In this post I am going to introduce you a way of using a graph database like OrientDB for building a recommendation system through a simple use case scenario.
Every day people take decisions based on suggestion coming from the most varied sources: books, magazines, web sites, travel guides, radio, television, papers, advertisement and so on. Such advices are considered the more trustworthy the better is the level of the awareness of the source by the person.
Recommender Systems (RS) were introduced for identifying the items that may be considered interesting from a specific user in domains that extend from musical tracks to movies, from points of interests to articles to buy online.
Xiao & Benbasat give the following definition in the paper “E-commerce product recommendation agents: Use, characteristics, and impact, MIS Quarterly 31 (2007)”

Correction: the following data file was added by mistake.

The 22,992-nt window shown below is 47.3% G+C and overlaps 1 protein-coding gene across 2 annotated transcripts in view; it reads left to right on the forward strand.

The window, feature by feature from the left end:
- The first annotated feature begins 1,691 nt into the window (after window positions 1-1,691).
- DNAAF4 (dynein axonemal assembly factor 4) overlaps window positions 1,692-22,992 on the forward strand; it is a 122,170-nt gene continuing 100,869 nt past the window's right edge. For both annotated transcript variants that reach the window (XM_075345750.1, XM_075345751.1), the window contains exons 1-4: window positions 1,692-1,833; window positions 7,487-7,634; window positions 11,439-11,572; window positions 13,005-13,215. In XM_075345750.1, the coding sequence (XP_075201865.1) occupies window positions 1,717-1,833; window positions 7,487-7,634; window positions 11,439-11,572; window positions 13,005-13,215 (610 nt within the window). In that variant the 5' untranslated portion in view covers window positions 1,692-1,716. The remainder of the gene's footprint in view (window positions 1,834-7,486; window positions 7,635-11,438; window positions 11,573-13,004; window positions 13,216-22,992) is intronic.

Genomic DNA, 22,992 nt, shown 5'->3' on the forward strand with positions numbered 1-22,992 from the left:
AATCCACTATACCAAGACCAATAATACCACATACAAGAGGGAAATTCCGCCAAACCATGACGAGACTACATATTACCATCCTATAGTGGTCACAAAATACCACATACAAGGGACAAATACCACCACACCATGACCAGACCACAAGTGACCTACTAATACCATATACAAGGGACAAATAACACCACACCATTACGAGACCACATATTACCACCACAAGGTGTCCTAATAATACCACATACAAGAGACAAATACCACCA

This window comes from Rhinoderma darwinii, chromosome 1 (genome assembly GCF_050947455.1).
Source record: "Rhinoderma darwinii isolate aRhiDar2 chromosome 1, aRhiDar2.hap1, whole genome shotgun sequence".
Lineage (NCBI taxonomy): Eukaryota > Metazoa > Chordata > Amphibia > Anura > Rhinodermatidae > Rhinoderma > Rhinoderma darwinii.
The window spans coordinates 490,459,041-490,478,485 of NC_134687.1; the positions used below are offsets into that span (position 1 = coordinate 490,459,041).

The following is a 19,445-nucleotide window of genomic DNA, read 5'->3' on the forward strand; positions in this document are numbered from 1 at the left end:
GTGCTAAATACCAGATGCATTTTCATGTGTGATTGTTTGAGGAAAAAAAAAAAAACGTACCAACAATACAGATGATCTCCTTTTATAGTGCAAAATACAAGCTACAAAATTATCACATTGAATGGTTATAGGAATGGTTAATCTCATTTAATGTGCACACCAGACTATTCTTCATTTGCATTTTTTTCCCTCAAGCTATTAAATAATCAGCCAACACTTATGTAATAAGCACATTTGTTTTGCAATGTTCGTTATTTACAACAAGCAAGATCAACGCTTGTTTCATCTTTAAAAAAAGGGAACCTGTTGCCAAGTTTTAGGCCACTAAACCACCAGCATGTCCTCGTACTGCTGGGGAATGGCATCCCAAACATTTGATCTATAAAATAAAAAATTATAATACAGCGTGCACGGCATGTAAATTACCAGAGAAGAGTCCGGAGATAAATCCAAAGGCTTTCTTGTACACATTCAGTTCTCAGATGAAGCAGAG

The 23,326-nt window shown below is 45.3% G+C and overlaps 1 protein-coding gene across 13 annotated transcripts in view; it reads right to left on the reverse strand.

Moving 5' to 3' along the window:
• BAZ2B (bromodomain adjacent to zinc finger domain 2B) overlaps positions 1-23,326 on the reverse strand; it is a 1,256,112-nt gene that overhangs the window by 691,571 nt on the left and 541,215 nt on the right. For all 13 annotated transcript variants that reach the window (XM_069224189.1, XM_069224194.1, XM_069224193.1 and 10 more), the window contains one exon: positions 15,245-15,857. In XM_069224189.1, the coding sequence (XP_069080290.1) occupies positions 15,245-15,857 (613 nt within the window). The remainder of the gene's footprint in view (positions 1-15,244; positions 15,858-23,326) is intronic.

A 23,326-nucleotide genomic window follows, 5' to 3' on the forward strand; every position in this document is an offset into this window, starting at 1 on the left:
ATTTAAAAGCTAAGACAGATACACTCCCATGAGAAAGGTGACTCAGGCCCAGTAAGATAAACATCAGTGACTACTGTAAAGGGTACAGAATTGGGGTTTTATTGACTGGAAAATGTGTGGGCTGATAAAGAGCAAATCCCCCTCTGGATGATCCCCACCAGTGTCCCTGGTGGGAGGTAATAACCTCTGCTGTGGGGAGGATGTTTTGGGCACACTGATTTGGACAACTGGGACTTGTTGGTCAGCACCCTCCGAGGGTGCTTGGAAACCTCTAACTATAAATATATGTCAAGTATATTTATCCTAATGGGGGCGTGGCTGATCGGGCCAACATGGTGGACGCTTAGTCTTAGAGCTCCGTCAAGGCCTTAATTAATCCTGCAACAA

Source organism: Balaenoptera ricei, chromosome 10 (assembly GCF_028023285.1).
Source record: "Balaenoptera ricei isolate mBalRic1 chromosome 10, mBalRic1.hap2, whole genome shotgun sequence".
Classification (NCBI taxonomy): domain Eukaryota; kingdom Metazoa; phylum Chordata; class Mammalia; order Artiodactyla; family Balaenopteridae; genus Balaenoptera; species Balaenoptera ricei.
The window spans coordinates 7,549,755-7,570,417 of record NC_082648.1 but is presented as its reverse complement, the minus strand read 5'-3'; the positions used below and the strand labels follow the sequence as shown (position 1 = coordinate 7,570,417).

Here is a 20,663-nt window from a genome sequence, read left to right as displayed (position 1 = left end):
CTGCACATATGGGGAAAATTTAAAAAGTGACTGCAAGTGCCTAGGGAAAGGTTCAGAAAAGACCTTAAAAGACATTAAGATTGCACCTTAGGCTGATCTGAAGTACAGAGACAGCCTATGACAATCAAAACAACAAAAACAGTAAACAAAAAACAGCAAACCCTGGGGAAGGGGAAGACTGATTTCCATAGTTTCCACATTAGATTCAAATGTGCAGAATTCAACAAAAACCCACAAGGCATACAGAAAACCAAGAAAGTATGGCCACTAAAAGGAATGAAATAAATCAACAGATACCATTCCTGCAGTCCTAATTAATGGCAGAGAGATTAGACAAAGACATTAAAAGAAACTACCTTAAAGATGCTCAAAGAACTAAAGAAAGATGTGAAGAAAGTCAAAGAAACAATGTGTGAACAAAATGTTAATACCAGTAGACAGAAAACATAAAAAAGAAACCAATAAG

“RS are software agents that elicit the interests and preferences of individual consumers […] and make recommendations accordingly.
They have potential to support and improve the quality of the decisions that consumers make while searching for and selecting products online.”
A lot of firms are currently implementing a recommender system in their services. Amazon, Spotify, Netflix, Ebay, just to name a few, gained their popularity
thanks to them.
Collaborative Filtering: A Recommender System Technique
Various state of art techniques have been proposed for RS. Here I will introduce the collaborative filtering, the process of looking for information or pattern through methods that involve the collaboration among multiple agents, data sources, viewpoints and so on. The aim is to provide recommendations or to predict the unknown interests of a user using the known preferences of a group of people. The core assumption of this approach is the following one: if the person A has the same opinion of the person B on a determined question, then is more likely that A has the most similar idea of B about a different problem than another unknown individual.